Chicken genomics: feather-pecking and victim pigmentation. Academic Article uri icon

abstract

  • Feather-pecking in domestic birds is associated with cannibalism and severe welfare problems. It is a dramatic example of a spiteful behaviour in which the victim's fitness is reduced for no immediate direct benefit to the perpetrator and its evolution is unexplained. Here we show that the plumage pigmentation of a chicken may predispose it to become a victim: birds suffer more drastic feather-pecking when the colour of their plumage is due to the expression of a wild recessive allele at PMEL17, a gene that controls plumage melanization, and when these birds are relatively common in a flock. These findings, obtained using an intercross between a domestic fowl and its wild ancestor, have implications for the welfare of domestic species and offer insight into the genetic changes associated with the evolution of feather-pecking during the early stages of domestication.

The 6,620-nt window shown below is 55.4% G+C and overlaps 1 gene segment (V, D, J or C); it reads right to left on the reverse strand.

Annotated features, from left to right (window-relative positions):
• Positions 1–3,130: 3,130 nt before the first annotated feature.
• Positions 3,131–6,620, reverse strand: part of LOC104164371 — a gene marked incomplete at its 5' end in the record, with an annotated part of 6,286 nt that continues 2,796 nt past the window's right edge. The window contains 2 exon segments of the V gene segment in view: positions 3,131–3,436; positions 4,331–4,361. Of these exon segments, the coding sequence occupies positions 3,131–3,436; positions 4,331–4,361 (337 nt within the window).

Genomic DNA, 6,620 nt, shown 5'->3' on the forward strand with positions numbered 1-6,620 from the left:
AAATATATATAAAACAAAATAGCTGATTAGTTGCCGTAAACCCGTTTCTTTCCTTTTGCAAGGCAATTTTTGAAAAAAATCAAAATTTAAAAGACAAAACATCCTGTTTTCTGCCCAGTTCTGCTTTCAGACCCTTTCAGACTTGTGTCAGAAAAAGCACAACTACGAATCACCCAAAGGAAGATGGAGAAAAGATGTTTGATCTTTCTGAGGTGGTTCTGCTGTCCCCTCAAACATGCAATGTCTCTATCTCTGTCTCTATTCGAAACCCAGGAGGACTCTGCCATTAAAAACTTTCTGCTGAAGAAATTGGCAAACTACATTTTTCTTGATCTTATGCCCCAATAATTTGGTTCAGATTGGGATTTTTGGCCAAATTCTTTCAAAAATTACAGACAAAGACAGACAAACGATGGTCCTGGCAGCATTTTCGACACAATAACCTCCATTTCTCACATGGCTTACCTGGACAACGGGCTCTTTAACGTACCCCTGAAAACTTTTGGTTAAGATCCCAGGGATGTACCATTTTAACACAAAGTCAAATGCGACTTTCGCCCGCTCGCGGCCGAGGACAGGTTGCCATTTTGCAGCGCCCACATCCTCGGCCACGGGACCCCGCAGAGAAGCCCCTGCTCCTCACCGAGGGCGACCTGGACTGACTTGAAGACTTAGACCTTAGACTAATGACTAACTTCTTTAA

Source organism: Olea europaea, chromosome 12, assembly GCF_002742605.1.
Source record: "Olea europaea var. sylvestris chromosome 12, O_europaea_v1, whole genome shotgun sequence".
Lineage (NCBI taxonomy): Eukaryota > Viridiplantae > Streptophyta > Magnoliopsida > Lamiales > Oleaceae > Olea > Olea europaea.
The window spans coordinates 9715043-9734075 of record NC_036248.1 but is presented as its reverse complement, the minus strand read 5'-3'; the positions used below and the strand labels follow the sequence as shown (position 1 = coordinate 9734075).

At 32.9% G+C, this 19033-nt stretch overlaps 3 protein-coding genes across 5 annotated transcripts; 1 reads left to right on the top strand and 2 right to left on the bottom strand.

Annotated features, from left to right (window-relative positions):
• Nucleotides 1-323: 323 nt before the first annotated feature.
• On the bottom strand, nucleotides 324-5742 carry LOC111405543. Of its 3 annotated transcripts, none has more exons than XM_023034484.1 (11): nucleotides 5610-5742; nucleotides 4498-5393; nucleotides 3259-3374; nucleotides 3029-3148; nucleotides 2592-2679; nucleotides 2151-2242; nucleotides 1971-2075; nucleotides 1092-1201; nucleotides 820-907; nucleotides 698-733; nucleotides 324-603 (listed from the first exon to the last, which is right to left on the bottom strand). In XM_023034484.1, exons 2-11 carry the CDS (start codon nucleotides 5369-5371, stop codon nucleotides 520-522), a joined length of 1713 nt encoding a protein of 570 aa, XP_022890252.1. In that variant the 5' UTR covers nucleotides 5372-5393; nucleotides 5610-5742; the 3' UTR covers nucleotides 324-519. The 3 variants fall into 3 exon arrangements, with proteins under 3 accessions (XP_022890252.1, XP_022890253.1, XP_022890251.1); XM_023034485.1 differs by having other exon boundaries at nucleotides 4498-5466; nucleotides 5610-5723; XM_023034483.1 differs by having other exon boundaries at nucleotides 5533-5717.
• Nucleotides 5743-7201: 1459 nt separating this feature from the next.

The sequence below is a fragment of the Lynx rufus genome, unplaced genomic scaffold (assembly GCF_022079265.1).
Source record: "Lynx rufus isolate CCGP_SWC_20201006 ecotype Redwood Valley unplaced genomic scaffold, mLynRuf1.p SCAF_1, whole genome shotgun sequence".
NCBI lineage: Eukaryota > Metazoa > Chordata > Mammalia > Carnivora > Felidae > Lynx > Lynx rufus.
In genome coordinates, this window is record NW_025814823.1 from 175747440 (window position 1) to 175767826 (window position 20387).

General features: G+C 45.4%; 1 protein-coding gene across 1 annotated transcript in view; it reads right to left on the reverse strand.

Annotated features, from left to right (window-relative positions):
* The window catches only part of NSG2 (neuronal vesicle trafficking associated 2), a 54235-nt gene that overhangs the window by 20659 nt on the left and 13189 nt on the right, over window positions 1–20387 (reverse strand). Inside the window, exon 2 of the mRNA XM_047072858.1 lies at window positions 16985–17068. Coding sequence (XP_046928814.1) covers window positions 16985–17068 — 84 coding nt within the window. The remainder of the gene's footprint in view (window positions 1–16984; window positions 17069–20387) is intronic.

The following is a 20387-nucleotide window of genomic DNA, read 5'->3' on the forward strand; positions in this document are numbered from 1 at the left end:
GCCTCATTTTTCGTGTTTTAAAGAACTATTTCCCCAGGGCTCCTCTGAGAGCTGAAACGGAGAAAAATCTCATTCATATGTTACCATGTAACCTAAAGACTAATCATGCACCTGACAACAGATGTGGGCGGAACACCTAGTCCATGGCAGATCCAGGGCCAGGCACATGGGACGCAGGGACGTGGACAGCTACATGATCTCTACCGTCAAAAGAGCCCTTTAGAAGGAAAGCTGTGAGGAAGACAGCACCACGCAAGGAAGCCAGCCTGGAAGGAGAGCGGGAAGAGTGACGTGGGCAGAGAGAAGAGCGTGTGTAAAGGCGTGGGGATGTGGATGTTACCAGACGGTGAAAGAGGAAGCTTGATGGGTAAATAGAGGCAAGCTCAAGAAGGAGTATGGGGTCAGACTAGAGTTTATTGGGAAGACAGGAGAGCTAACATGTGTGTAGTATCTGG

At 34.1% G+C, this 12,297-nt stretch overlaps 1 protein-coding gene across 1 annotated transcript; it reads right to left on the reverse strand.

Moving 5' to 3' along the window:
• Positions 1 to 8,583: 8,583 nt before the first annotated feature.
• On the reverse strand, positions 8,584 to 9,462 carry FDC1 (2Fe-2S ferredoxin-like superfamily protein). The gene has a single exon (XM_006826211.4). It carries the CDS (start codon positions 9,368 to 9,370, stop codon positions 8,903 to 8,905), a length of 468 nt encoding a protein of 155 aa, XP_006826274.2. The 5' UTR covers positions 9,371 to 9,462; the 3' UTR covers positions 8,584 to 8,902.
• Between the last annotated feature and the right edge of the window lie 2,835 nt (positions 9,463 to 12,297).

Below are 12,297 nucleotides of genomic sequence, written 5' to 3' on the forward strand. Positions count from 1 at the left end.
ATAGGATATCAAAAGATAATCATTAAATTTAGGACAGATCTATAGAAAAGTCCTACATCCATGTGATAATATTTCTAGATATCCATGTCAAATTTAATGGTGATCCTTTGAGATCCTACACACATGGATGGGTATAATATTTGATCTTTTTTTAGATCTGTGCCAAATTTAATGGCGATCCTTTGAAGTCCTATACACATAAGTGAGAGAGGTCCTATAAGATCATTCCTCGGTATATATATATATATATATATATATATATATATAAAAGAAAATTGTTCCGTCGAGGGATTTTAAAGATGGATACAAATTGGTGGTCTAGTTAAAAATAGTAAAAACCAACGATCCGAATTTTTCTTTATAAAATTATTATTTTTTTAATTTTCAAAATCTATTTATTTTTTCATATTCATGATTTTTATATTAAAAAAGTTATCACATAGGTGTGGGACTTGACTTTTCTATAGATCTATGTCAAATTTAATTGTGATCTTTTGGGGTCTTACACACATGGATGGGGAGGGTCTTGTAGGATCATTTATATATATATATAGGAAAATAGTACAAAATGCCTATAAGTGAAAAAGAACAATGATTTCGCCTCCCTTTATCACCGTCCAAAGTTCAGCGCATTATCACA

published proceedings

  • Nature

author list (cited authors)

  • Keeling, L., Andersson, L., Schtz, K. E., Kerje, S., Fredriksson, R., Carlborg, O., ... Jensen, P.

complete list of authors

  • Keeling, Linda||Andersson, Leif||Sch├╝tz, Karin E||Kerje, Susanne||Fredriksson, Robert||Carlborg, Orjan||Cornwallis, Charles K||Pizzari, Tommaso||Jensen, Per

publication date

  • January 1, 2004 11:11 AM

published in